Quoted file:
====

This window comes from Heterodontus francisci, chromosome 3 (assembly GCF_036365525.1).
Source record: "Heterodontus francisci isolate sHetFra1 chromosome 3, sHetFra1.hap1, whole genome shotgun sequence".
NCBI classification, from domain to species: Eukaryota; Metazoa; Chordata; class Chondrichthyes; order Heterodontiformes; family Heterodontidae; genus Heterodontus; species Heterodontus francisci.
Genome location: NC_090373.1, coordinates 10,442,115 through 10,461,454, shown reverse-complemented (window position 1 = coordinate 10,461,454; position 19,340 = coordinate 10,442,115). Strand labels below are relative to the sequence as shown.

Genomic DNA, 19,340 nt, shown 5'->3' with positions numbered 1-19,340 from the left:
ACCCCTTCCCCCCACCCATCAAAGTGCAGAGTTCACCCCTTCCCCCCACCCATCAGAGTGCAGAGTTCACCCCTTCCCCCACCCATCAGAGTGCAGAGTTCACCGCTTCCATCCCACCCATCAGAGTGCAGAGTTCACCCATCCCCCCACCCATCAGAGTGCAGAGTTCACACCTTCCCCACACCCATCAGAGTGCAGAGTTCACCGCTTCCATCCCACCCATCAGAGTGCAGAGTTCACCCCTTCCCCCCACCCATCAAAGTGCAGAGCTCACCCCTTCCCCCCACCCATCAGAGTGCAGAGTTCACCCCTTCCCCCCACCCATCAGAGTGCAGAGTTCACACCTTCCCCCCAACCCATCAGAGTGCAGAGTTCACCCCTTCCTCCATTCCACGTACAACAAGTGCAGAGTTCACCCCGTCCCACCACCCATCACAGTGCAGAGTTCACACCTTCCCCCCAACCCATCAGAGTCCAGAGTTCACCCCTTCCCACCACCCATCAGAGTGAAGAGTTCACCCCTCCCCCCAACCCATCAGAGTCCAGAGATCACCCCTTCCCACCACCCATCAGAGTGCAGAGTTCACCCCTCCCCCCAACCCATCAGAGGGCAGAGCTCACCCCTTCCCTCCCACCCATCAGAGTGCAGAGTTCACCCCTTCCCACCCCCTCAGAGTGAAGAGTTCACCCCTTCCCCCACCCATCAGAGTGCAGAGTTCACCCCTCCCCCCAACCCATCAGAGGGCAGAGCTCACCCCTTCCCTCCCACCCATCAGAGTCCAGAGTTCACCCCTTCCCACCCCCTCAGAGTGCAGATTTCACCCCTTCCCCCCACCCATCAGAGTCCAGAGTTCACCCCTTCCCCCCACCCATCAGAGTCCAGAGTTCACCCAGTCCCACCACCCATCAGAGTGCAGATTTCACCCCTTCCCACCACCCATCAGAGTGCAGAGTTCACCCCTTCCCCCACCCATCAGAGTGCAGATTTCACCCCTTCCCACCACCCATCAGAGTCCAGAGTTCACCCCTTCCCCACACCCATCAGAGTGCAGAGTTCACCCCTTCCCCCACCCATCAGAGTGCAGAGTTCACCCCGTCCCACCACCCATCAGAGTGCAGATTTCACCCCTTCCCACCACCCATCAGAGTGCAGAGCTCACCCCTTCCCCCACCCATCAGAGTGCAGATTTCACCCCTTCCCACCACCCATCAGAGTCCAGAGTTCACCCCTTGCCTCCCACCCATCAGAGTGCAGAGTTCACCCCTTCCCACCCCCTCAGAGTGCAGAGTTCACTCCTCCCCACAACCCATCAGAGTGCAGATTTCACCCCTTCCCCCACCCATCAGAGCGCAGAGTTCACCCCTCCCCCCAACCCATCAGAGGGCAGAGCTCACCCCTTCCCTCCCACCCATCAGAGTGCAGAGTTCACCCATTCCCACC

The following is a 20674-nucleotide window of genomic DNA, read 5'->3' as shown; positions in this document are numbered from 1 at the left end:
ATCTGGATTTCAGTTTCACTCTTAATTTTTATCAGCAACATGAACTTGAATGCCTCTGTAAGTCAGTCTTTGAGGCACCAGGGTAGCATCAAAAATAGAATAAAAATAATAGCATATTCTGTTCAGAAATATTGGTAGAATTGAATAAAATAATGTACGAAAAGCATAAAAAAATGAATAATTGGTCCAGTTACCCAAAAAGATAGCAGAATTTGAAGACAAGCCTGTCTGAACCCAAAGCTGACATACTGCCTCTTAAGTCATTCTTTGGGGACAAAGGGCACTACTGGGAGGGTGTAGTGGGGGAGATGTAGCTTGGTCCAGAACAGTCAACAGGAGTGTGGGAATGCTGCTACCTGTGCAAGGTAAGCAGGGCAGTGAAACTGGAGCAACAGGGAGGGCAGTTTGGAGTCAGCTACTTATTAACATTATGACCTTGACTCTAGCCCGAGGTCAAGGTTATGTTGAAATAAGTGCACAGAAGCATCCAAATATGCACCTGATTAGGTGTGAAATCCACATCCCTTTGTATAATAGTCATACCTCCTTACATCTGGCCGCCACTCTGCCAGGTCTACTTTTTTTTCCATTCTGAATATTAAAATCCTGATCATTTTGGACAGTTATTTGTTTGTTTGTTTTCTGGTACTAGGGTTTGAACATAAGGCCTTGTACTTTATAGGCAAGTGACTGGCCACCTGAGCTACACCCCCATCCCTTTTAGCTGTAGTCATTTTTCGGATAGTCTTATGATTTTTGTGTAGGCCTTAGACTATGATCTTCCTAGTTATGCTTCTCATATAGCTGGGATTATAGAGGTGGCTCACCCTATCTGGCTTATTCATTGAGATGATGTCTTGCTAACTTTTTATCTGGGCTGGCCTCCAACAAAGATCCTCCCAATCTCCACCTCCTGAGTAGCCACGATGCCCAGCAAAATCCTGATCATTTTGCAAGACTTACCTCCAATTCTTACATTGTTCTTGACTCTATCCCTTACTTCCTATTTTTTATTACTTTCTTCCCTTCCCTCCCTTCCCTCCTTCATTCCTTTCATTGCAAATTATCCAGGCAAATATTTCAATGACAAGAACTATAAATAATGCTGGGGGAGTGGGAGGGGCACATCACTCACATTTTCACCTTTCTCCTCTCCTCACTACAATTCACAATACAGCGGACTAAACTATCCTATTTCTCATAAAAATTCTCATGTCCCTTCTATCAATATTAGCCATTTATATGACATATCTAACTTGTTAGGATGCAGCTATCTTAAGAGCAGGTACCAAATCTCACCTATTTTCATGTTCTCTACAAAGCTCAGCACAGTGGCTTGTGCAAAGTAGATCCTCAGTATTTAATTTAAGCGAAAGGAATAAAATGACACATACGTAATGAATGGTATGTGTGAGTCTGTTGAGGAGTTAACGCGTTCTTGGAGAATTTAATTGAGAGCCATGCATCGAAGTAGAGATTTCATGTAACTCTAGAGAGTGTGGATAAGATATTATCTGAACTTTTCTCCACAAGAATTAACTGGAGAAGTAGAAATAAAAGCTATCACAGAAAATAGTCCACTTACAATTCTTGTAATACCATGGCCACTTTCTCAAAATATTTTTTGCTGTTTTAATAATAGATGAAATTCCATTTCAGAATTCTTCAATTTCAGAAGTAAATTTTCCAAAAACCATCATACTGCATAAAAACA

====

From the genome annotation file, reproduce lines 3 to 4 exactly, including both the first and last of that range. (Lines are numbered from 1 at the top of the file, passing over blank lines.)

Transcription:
NCBI classification, from domain to species: Eukaryota; Metazoa; Chordata; class Chondrichthyes; order Heterodontiformes; family Heterodontidae; genus Heterodontus; species Heterodontus francisci.
Genome location: NC_090373.1, coordinates 10,442,115 through 10,461,454, shown reverse-complemented (window position 1 = coordinate 10,461,454; position 19,340 = coordinate 10,442,115). Strand labels below are relative to the sequence as shown.